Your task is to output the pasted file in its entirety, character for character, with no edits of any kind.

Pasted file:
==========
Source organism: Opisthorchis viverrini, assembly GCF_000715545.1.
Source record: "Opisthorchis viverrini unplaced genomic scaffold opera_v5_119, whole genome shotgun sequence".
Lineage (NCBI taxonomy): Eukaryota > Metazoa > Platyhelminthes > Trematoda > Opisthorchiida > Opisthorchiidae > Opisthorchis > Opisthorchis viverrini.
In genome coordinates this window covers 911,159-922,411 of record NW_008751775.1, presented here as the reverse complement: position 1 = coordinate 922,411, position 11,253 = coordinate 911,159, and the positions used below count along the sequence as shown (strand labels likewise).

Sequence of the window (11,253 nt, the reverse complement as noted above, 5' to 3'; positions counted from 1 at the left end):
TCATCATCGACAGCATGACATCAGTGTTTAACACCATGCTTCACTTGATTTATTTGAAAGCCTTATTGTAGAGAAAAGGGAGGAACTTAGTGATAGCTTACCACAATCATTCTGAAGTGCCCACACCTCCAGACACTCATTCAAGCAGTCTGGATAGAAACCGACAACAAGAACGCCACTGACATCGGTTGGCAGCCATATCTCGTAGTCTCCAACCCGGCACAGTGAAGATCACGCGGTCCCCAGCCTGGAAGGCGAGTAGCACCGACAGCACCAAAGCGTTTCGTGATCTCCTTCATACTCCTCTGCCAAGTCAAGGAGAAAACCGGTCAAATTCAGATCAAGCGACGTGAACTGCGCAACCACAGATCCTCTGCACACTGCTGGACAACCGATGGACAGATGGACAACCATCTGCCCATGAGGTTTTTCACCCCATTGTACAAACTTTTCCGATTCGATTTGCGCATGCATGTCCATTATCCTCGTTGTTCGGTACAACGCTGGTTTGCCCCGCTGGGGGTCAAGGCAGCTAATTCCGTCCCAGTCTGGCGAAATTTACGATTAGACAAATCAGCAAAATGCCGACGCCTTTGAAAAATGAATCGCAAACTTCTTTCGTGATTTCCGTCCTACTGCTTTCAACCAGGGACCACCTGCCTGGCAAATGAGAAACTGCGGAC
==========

Source organism: Opisthorchis viverrini, assembly GCF_000715545.1.
Source record: "Opisthorchis viverrini unplaced genomic scaffold opera_v5_119, whole genome shotgun sequence".
Lineage (NCBI taxonomy): Eukaryota > Metazoa > Platyhelminthes > Trematoda > Opisthorchiida > Opisthorchiidae > Opisthorchis > Opisthorchis viverrini.
In genome coordinates this window covers 911,159-922,411 of record NW_008751775.1, presented here as the reverse complement: position 1 = coordinate 922,411, position 11,253 = coordinate 911,159, and the positions used below count along the sequence as shown (strand labels likewise).

Sequence of the window (11,253 nt, the reverse complement as noted above, 5' to 3'; positions counted from 1 at the left end):
TCATCATCGACAGCATGACATCAGTGTTTAACACCATGCTTCACTTGATTTATTTGAAAGCCTTATTGTAGAGAAAAGGGAGGAACTTAGTGATAGCTTACCACAATCATTCTGAAGTGCCCACACCTCCAGACACTCATTCAAGCAGTCTGGATAGAAACCGACAACAAGAACGCCACTGACATCGGTTGGCAGCCATATCTCGTAGTCTCCAACCCGGCACAGTGAAGATCACGCGGTCCCCAGCCTGGAAGGCGAGTAGCACCGACAGCACCAAAGCGTTTCGTGATCTCCTTCATACTCCTCTGCCAAGTCAAGGAGAAAACCGGTCAAATTCAGATCAAGCGACGTGAACTGCGCAACCACAGATCCTCTGCACACTGCTGGACAACCGATGGACAGATGGACAACCATCTGCCCATGAGGTTTTTCACCCCATTGTACAAACTTTTCCGATTCGATTTGCGCATGCATGTCCATTATCCTCGTTGTTCGGTACAACGCTGGTTTGCCCCGCTGGGGGTCAAGGCAGCTAATTCCGTCCCAGTCTGGCGAAATTTACGATTAGACAAATCAGCAAAATGCCGACGCCTTTGAAAAATGAATCGCAAACTTCTTTCGTGATTTCCGTCCTACTGCTTTCAACCAGGGACCACCTGCCTGGCAAATGAGAAACTGCGGAC